Measuring surface finishes refers to the process of measuring the peaks and dips of a given surface, say on a product being produced. These measurements can give an idea of the performance of the product when it will go into use. For example, rougher surfaces have better adherence qualities although they are also more likely to wear faster than smoother surfaces. Depending on what is desired, manufacturers are able to measure and adjust surface roughness to fit some very precise standards.
This process is known as surface metrology. Over the years, metrologists have developed numerous ways of measuring surfaces in terms of various parameters. Because any one surface measurement parameter cannot adequately capture all of the qualities of a surface, parameters are often combined to do just that. Here are the basics of surface metrology that you should know.
Two Main Approaches To Measuring Surfaces
There are two methods used to measure surfaces namely contact and non-contact. When contact methods are used, instruments known collectively as profilometers are dragged over the surface and measurement are taken in the process. These contact surface measurement instruments typically consist of a sensor attached to a data processor and a display for readings. Non-contact methods involve using electromagnetic waves (interferometry), optical sensors and other related methods where no instrument makes contact with the surface that is being tested.
Parameters Used to Measure Surfaces
As mentioned, there are various parameters used to measure surface finish. The most common method is Arithmetic Average Roughness or Ra. This looks at height of the peaks and depths of the dips and expresses these as an average. Although commonly used for its simplicity, it is not able to differentiate between scratched and spiky surfaces which might have a similar Ra reading but have very different properties. Another commonly used parameter is Mean Roughness Depth and looks at the average between the highest peak and the deepest dip using five samples from the surface under test.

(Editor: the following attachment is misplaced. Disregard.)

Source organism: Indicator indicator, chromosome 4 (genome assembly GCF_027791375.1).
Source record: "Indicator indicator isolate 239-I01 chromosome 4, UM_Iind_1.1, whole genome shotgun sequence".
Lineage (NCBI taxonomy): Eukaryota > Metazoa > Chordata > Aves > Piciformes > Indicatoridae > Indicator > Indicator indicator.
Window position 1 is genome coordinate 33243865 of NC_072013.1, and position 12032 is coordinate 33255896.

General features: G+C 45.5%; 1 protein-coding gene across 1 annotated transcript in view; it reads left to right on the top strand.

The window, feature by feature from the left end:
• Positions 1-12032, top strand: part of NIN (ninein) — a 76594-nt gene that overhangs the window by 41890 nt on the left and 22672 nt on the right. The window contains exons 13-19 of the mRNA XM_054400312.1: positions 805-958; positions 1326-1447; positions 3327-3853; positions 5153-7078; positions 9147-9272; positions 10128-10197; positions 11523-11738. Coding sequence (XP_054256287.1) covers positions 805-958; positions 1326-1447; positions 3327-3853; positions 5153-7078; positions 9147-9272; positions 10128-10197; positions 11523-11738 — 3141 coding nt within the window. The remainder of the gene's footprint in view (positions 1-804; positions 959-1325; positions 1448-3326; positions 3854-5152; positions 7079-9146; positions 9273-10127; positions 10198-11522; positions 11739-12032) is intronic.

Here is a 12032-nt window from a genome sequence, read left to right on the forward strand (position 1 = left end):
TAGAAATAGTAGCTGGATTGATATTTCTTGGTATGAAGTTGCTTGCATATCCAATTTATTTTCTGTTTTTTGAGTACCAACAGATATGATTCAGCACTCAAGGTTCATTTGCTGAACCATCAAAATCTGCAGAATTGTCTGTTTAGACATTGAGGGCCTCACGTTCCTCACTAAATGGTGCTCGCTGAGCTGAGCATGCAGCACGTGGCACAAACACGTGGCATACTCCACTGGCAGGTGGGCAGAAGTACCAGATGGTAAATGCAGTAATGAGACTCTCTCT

What Determines Parameters to be Used
The selection of the parameters that are used to measure surface finishes depends on the accuracy of the measurement that is needed. One parameter cannot comprehensively express the measurement of a surface so more parameters are needed to give an accurate measurement. Over the years, more parameters to measure surface finishes are coming up as a result of new ways of measuring surface roughness.
Day-to-day Applications of Surface Finish Measurements
While this may all sound quite abstract, surface measurement plays a key role in the manufacturing industry. Using the tools and the parameters that we have described above, manufacturers are able to determine the quality of an end-product. Items such as brake pads and friction plates all use surface measurement as a key criterion for determining the quality of the end product. As you can imagine the quality of a brake pad in turn has huge implications on automotive safety. Automotive engines also undergo precise surface measurements to ensure that under use, the moving parts inside the engine can hold the lubricating oil (a factor of roughness) while at the same time, still being smooth enough to prevent metal to metal contact.